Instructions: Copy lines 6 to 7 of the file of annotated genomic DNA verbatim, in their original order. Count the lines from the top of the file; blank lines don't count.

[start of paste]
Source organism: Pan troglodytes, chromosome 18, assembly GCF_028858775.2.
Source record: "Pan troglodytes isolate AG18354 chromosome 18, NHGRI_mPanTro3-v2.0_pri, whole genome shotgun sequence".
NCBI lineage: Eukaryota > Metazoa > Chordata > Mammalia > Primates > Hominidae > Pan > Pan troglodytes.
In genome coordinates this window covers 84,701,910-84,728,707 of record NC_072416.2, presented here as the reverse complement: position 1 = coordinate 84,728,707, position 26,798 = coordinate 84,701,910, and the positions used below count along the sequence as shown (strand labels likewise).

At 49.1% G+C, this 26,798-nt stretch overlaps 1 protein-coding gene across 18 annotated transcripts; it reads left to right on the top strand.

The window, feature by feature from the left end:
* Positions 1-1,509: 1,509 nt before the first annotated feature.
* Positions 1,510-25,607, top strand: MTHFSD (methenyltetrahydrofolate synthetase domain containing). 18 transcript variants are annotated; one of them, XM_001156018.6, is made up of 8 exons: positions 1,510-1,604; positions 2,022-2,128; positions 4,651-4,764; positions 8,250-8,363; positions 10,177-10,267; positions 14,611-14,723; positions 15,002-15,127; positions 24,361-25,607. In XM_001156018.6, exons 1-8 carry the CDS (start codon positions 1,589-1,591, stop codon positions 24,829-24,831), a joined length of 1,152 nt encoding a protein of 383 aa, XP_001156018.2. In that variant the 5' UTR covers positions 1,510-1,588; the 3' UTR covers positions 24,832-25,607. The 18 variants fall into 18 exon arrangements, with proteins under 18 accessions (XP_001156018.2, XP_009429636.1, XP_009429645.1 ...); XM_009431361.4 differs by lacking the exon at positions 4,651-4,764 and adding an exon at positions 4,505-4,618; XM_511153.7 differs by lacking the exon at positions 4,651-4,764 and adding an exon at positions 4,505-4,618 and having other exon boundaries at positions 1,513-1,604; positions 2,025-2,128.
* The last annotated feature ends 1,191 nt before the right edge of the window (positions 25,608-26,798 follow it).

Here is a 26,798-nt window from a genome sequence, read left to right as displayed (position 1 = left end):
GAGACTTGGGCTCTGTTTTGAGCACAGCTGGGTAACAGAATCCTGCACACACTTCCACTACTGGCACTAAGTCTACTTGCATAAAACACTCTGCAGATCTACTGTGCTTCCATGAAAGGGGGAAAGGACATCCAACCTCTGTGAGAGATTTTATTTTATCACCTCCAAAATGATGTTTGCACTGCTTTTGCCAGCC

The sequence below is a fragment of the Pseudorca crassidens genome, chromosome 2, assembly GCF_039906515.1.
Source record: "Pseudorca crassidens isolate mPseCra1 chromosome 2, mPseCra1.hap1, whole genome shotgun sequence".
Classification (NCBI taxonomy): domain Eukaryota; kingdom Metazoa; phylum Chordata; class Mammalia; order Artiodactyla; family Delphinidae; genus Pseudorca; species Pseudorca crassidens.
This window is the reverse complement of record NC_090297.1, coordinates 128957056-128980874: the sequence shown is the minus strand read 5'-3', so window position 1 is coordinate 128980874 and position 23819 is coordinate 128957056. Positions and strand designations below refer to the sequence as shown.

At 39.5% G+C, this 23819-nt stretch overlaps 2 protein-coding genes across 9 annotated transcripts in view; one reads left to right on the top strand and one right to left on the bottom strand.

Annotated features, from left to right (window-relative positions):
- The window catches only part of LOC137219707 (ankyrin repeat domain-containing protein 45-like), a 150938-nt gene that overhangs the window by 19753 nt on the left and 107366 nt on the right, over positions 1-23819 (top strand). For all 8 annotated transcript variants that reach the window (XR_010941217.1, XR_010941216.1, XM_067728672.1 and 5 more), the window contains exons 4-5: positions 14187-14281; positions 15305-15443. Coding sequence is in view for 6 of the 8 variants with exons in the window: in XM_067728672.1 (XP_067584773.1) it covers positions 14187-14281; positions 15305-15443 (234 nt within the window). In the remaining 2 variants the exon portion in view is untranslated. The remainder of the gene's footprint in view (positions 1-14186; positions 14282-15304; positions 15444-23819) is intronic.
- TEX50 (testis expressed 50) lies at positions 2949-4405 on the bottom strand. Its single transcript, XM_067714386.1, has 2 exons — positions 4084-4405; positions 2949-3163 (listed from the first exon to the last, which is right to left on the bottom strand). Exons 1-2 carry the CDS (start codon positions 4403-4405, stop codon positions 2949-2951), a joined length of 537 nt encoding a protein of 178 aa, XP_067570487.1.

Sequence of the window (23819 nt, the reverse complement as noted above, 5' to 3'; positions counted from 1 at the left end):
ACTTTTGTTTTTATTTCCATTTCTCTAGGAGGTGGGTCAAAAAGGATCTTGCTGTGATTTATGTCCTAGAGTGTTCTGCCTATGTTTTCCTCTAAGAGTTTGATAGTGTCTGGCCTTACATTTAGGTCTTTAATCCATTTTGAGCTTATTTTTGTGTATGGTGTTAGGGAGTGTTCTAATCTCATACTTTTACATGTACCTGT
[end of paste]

The window, feature by feature from the left end:
* Positions 1-1,509: 1,509 nt before the first annotated feature.